But for many possible reasons, some women don’t have “normal” circulating testosterone levels. One of the biggest obstacles to optimal sex hormone production is chronic stress. That’s because when we’re under stress, progesterone, the precursor molecule to testosterone, is converted into stress hormones instead of sex hormones. And over time, this switchover results in lower testosterone levels and reduced libido, among many other possible health problems.
Testosterone production in women is a multi-step process that takes place in both the ovaries and adrenal glands. When ovary-produced hormones decline in perimenopause and menopause, the adrenals can and will take on greater sex-hormone production — if adrenal reserves remain strong. But if a woman has experienced undue stress over the years, her adrenal reserves can be tapped out.
Some women maintain good testosterone production throughout perimenopause and menopause, and with few complaints. They may have better adrenal function and healthier metabolism due to good nutrition and a less stressful lifestyle.
In other women, such as the many thousands who undergo hysterectomy each year, levels of testosterone can be very low or barely detectable. Even women who retain their ovaries may experience this outcome post-hysterectomy, from compromised ovarian circulation. Nearly one in four women enters menopause as a result of surgery or medical treatment that causes her ovaries to lose normal function. This abrupt transition causes sexual issues for millions of women of all ages.
Should you take a prescription to improve your sex drive?
Some women go on prescription testosterone in hopes of experiencing rapid improvement in sex drive and sexual response. But based on experience with over 100,000 patients in the past 25 years, testosterone should only be prescribed after careful, thorough evaluation and testing, to verify the need.for more information visit http://collegeofhealth.blogspot.com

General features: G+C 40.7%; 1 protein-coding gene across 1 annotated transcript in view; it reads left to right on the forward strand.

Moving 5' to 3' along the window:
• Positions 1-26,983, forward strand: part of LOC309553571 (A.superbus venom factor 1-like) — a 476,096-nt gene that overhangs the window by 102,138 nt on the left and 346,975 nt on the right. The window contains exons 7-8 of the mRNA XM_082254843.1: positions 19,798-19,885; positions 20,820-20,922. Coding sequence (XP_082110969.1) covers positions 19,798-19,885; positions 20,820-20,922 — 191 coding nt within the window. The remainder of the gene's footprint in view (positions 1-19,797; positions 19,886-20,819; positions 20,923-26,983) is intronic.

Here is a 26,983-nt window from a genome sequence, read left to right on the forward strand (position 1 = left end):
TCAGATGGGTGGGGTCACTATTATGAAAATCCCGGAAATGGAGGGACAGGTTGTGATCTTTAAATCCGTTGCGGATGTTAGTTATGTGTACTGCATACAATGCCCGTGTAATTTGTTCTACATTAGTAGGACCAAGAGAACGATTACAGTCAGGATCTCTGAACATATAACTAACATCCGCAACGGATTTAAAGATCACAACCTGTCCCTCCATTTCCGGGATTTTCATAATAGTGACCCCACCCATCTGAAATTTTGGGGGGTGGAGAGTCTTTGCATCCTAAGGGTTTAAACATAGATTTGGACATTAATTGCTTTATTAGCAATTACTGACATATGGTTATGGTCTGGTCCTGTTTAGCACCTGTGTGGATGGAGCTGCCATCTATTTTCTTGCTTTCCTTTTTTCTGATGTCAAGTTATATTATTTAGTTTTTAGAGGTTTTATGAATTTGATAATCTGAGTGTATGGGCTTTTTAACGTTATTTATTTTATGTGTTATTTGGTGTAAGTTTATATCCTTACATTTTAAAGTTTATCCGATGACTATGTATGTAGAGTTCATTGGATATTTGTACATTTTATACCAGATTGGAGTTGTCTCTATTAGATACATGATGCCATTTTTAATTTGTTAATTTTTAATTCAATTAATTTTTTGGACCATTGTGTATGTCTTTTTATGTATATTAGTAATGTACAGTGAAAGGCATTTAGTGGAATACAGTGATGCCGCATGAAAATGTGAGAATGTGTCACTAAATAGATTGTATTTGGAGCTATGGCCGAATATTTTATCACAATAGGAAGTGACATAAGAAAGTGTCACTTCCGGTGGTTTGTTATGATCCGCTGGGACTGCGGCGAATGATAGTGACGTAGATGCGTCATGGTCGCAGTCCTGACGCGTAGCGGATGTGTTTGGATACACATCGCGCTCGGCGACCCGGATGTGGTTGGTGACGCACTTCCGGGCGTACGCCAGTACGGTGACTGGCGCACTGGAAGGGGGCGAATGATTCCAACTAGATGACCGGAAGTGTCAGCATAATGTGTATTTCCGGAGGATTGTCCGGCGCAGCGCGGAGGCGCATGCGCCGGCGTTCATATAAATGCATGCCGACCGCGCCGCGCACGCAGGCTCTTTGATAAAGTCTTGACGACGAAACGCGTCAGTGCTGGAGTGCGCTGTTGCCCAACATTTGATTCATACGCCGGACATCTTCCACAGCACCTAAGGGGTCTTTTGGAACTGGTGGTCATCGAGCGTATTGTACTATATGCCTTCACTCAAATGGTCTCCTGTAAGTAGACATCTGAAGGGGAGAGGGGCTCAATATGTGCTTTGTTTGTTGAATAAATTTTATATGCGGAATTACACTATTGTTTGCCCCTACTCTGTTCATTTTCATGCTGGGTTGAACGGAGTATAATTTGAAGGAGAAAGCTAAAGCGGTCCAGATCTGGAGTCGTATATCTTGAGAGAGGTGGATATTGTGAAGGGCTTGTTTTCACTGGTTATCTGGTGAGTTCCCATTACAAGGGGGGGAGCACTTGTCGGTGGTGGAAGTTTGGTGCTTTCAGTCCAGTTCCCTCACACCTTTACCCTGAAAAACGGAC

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4 thoughts on “Your sex drive before, during, and after menopause”

  1. cracanes gran

    Grillo and, side effects of progesterone vaginal suppositories table set was …

  2. baild rosoella

    A hormone imbalance implies that nature and/ or god did not intend gay people to be the way they are. Though there is no way to say for sure — as I prove what god thinks one way of the other — I seriously doubt that it is a sin. The argument as to the sanctity of the bible is another issue that I even touch here. All I can say regarding this is my personal belief. Homosexuality is a natural and viable option that god/nature keeps on the table all times. When rampant stress and poor living conditions exist, homosexuality increases, thereby naturally decreasing the number of people over time. This occurs in other animal species as well. Perhaps it can be argued that an increase in the homosexual population indicates society is living in sin (excess), but this in no way implies that homosexuality itself is a sin and/or a hormone imbalance. I believe homosexuality is a balancing force of nature and as such, the hormones are exactly where god/nature intended them to be.

    On another note, lifestyles can be sinful, and rampant abuse of your body for pleasure without self love and love of others is sinful. Let love be your guide. I am as guilty as anyone else of failing this ideal in my life, but I am trying to nourish it, and encourage others too as well.
    Good luck in you quest for greater understanding.

  3. ara

    who told u it was a hormone imbalance? if that were true u think be force feeding us meds?

    i find easier to just embrace who u are… not to q it. okay to be gay… u need a 'cure'.